nourishing chicken stock and noodle soup

Around the time I read Michael Pollan's In Defense of Food: An Eater's Manifesto and became more interested in eating more real food and less junk, I purchased Nourishing Traditions, which is sort of the bible of the "slow food" movement. I've yet to adopt many of its traditional practices, but I've successfully made homemade chicken stock and wanted to share the recipe.

What other recipe says, "You are loved" quite as well as chicken noodle soup from scratch?

Making stock from chicken bones you might otherwise throw away is old-school thrifty and healthful. It's not just an old-wives tale that chicken soup is medicinal: gelatin-rich stock is nutritious and aids digestion. Plus, homemade stock has no weird additives, and you can control the sodium content.

Roasting Chicken:
First, I roasted a chicken (for the second time in my life.) It was a 6 1/2 lb chicken, and after cleaning it and patting it down (and removing the gizzards), I stuffed it with celery stalks and a quartered onion. Using a few tablespoons of butter, I rubbed the outside and put the rest under the skin, along with a mixture of a few teaspoons (combined) of garlic, thyme, and Italian seasoning. Then I squeezed a lemon over it, popped it in, and let it cook at 350 for about 2 1/2 hours (until the internal temperature reached 180), basting occasionally.

The chicken was moist and delicious. I could have made a good gravy, but instead I used the drippings in my stock. Jim cleaned most of the meat from the carcass, and I put it in the fridge for soup later.

Making Stock:
As per Nourishing Traditions, I broke or cut all the bones in half, to release maximum flavor and nutrients.

Bones, skins. and pan drippings went into my stock pot along with  
four quarts of cold water and
two tablespoons of apple cider vinegar.  I also added a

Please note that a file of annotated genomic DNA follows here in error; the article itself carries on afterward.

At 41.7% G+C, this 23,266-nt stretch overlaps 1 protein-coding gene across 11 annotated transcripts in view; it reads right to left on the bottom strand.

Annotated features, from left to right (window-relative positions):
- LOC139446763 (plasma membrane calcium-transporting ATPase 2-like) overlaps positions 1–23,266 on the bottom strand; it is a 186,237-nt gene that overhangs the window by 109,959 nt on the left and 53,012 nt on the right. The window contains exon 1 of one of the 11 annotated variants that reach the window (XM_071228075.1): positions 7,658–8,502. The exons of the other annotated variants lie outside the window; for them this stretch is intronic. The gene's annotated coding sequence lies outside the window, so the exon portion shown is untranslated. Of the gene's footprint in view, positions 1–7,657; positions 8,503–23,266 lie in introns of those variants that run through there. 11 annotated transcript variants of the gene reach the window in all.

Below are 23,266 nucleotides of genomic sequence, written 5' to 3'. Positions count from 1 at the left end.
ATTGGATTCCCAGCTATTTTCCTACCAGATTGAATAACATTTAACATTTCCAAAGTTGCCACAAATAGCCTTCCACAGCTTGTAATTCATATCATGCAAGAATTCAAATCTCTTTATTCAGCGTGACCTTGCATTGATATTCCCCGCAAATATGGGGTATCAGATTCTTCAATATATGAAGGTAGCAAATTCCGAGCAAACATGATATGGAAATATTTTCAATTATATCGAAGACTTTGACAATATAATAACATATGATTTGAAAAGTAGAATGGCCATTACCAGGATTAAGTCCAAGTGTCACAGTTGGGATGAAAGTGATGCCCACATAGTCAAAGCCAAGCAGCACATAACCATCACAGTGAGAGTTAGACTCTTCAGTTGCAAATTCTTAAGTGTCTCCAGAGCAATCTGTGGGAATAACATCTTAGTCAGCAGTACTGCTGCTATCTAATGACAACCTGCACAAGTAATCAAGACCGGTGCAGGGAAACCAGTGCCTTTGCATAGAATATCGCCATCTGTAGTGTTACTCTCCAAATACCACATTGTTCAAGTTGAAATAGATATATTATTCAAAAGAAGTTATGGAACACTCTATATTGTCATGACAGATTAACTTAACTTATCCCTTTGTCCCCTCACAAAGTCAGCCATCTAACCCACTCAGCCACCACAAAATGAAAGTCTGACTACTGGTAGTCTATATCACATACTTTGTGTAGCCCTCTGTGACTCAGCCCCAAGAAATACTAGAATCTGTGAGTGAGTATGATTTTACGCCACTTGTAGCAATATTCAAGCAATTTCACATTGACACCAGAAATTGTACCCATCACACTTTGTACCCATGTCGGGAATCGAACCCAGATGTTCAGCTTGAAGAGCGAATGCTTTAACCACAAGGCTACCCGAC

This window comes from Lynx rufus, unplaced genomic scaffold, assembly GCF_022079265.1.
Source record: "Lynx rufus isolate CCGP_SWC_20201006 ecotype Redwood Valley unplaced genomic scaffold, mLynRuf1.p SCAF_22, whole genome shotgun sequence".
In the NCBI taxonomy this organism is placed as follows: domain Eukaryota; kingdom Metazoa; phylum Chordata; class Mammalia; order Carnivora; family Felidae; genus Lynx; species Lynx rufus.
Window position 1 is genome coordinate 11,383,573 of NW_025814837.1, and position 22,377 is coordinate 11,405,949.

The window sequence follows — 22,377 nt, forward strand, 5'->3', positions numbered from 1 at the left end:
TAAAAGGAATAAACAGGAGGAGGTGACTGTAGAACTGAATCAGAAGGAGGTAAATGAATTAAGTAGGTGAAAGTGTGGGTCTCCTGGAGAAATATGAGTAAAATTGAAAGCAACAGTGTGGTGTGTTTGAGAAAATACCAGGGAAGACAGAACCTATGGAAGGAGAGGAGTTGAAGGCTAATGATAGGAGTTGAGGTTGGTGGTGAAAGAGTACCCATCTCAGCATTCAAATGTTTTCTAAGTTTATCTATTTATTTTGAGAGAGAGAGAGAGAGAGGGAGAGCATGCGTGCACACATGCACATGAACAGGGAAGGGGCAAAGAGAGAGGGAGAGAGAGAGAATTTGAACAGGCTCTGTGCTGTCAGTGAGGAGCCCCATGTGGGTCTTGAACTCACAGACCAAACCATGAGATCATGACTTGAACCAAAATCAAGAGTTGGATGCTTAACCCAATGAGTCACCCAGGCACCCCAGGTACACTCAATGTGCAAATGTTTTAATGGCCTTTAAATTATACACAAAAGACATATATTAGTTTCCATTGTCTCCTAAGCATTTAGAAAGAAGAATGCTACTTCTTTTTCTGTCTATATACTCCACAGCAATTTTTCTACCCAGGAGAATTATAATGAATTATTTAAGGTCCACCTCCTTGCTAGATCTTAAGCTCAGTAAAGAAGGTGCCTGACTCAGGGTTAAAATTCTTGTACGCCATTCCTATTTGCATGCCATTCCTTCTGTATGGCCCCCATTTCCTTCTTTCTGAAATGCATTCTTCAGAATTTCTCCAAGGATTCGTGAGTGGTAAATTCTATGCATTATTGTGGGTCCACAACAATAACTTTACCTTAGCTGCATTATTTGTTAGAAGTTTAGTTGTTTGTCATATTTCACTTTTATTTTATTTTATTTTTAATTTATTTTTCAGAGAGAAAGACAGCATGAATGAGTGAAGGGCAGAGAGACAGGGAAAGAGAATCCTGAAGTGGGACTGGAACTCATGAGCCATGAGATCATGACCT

quartered onion, 
two smashed cloves of garlic, and
several carrots and celery stalks, cut into chunks, and 
three bay leaves.

Let it stand for 45 minutes to allow the vinegar to draw minerals from the bones. 

Then, bring to a boil, skim any scum that rises (I didn't actually have any), and turn the heat down to a simmer.

Let it simmer for anywhere from 6-24 hours. I set mine to low and let it go all night. Flavor takes time, and it's worth it. In the morning (after about 12 hours), I threw in a bunch of parsley and let it simmer another ten minutes. Then, I turned it off, fished out all the solids, and discarded them. After all that time, the veggies had given up all their goodness and any remainder meat had cooked too long to be very flavorful. (Remember, most of the meat was in my fridge, waiting for later.)

Strain the stock through a sieve and let cool. (I put mine out on the porch for a bit until it was cool enough to stick in the fridge--a perk of winter cooking.)

After a bit in the fridge, the fat will rise, and you can skim it off. (If you're making soup, you could probably just skip the whole cooling and skimming bit.) At this point, can or freeze your stock for future soups or recipes, or you make a delicious chicken noodle soup.  I improvised, and it turned out beautifully.

Making Chicken Soup:
I cut up more 
celery, carrots, garlic and an onionsauteeing and sweating them a bit in the pot before adding my stock back.

Bring to a boil and reduce to a simmer. I added a teaspoon each of garlic, 
sage, and
crushed rosemary,
2/3 tsp thyme
3 tsp parsley and

2 tsp salt. I added another tsp later but probably could have done with less.

I added 2/3 of a bag of noodles and let them cook for five minutes. Then I added my leftover chicken from the night before, and in a few minutes, it was ready to serve.

There you have it:  lots and lots of nutritious meals made from Sunday dinner leftovers, a few carrots, onions, some celery, noodles, and spice. How great is that?